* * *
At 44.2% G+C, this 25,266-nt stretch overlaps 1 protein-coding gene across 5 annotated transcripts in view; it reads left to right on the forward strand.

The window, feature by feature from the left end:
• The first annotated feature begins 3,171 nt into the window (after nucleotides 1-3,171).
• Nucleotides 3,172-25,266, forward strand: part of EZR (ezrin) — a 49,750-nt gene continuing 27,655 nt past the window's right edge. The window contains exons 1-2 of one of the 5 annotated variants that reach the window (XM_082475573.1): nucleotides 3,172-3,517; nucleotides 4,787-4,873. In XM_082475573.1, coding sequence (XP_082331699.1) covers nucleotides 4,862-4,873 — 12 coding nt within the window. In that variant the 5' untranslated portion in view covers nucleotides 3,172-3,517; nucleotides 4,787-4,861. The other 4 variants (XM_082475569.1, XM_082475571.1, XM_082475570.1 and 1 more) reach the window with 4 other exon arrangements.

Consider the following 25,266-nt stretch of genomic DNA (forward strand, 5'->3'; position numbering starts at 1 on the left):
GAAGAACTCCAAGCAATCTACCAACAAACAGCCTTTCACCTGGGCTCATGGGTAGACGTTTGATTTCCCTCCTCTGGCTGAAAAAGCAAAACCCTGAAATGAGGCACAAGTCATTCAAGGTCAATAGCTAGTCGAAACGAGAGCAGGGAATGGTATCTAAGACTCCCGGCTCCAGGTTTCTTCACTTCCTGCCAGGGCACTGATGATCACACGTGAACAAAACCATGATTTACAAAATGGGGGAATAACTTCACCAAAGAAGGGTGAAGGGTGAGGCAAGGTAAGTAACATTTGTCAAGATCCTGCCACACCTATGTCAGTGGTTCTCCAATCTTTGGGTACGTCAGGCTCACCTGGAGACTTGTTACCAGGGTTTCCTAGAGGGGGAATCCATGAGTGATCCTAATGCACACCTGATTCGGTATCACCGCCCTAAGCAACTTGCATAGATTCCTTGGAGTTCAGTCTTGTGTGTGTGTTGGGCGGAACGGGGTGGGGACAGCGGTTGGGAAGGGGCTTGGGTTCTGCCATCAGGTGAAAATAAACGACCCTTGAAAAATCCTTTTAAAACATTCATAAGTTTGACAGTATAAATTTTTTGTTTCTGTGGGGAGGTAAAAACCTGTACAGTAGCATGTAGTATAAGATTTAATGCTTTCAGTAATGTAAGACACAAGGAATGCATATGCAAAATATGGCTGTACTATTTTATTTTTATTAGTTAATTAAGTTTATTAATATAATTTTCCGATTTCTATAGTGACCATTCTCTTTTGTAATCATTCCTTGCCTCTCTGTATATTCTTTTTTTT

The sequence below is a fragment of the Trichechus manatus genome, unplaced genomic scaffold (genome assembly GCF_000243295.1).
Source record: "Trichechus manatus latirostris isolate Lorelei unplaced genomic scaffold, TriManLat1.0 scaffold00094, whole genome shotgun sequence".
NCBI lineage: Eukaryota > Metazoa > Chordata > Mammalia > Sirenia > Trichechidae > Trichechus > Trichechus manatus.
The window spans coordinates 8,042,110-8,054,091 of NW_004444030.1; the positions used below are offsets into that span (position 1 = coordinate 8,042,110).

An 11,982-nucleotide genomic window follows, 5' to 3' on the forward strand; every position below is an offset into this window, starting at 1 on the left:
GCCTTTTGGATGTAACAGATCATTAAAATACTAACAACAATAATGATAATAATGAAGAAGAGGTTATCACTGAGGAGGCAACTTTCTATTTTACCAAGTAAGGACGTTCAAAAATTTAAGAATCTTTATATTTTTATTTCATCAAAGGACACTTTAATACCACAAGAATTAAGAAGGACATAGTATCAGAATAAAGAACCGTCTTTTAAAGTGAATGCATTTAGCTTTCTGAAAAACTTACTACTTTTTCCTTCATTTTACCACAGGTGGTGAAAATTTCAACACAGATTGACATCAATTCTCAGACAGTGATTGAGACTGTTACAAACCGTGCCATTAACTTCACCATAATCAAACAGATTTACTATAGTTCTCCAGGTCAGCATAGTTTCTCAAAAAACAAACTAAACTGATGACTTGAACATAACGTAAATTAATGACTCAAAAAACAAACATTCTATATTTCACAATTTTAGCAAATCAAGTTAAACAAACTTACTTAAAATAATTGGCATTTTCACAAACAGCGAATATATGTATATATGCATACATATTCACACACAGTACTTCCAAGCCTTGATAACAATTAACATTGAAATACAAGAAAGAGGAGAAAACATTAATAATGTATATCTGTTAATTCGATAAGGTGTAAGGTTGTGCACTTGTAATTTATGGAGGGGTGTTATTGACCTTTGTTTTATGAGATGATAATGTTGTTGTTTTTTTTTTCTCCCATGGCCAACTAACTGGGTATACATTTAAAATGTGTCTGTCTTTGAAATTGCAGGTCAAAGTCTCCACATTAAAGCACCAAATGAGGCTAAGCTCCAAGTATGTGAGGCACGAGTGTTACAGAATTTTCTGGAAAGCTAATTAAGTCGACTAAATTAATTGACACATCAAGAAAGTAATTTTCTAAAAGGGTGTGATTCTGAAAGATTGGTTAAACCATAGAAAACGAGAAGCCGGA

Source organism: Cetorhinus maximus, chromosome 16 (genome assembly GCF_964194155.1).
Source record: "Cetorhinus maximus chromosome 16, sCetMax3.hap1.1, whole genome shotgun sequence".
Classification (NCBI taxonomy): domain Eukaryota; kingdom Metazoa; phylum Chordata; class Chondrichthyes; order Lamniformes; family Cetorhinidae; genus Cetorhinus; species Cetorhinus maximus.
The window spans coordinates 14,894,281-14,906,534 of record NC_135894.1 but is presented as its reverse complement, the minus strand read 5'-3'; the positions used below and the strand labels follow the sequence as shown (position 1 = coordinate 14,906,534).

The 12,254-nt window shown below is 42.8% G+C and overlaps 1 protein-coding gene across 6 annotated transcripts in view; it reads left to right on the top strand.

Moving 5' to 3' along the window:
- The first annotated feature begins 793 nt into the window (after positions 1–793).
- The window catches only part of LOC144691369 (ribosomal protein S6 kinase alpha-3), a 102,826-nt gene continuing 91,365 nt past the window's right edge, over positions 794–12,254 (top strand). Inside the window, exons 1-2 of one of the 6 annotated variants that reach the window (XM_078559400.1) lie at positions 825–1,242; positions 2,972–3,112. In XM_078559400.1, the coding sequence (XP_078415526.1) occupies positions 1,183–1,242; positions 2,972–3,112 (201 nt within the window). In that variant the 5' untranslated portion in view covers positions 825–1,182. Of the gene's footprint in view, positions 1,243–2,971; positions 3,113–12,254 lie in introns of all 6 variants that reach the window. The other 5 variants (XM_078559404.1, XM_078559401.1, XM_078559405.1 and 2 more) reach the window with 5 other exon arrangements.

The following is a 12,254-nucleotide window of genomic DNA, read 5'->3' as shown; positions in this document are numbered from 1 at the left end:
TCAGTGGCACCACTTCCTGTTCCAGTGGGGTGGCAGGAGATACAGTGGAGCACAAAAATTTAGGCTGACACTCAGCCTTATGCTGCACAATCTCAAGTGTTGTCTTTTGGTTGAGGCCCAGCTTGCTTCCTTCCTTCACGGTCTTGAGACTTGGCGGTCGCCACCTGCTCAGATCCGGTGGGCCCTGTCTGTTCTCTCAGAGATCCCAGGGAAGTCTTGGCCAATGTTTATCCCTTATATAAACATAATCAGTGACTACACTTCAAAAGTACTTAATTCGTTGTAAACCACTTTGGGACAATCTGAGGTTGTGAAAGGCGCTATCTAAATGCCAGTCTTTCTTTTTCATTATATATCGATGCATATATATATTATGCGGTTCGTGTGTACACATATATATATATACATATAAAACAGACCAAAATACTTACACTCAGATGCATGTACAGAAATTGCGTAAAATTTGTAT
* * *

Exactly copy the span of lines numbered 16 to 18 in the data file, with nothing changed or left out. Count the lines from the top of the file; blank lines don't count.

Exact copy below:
The window spans coordinates 14,894,281-14,906,534 of record NC_135894.1 but is presented as its reverse complement, the minus strand read 5'-3'; the positions used below and the strand labels follow the sequence as shown (position 1 = coordinate 14,906,534).

The 12,254-nt window shown below is 42.8% G+C and overlaps 1 protein-coding gene across 6 annotated transcripts in view; it reads left to right on the top strand.

Moving 5' to 3' along the window: